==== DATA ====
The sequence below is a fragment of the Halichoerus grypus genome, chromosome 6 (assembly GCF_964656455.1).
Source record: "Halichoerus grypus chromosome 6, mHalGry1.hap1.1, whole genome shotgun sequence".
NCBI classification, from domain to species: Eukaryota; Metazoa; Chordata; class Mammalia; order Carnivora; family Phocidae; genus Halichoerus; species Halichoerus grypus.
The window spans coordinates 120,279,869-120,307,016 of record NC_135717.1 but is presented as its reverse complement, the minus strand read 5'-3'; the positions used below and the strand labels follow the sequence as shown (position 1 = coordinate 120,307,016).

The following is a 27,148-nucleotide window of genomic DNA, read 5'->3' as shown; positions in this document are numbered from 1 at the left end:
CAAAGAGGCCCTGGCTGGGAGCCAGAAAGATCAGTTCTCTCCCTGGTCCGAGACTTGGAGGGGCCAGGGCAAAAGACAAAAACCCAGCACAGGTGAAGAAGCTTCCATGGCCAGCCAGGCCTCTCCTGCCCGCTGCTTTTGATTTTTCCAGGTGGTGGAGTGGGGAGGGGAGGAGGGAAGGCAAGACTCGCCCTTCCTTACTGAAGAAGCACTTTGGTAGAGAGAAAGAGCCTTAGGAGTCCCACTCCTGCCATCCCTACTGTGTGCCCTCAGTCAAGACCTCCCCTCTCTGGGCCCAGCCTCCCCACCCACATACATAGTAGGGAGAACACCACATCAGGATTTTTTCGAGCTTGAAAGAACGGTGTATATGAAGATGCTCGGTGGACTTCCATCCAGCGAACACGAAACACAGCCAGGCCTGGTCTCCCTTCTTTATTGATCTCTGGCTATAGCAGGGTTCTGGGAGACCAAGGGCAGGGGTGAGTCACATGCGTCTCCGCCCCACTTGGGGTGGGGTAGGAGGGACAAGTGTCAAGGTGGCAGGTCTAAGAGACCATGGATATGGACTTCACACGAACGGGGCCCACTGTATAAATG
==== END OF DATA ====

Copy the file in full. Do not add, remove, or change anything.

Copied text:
The sequence below is a fragment of the Halichoerus grypus genome, chromosome 6 (assembly GCF_964656455.1).
Source record: "Halichoerus grypus chromosome 6, mHalGry1.hap1.1, whole genome shotgun sequence".
NCBI classification, from domain to species: Eukaryota; Metazoa; Chordata; class Mammalia; order Carnivora; family Phocidae; genus Halichoerus; species Halichoerus grypus.
The window spans coordinates 120,279,869-120,307,016 of record NC_135717.1 but is presented as its reverse complement, the minus strand read 5'-3'; the positions used below and the strand labels follow the sequence as shown (position 1 = coordinate 120,307,016).

The following is a 27,148-nucleotide window of genomic DNA, read 5'->3' as shown; positions in this document are numbered from 1 at the left end:
CAAAGAGGCCCTGGCTGGGAGCCAGAAAGATCAGTTCTCTCCCTGGTCCGAGACTTGGAGGGGCCAGGGCAAAAGACAAAAACCCAGCACAGGTGAAGAAGCTTCCATGGCCAGCCAGGCCTCTCCTGCCCGCTGCTTTTGATTTTTCCAGGTGGTGGAGTGGGGAGGGGAGGAGGGAAGGCAAGACTCGCCCTTCCTTACTGAAGAAGCACTTTGGTAGAGAGAAAGAGCCTTAGGAGTCCCACTCCTGCCATCCCTACTGTGTGCCCTCAGTCAAGACCTCCCCTCTCTGGGCCCAGCCTCCCCACCCACATACATAGTAGGGAGAACACCACATCAGGATTTTTTCGAGCTTGAAAGAACGGTGTATATGAAGATGCTCGGTGGACTTCCATCCAGCGAACACGAAACACAGCCAGGCCTGGTCTCCCTTCTTTATTGATCTCTGGCTATAGCAGGGTTCTGGGAGACCAAGGGCAGGGGTGAGTCACATGCGTCTCCGCCCCACTTGGGGTGGGGTAGGAGGGACAAGTGTCAAGGTGGCAGGTCTAAGAGACCATGGATATGGACTTCACACGAACGGGGCCCACTGTATAAATG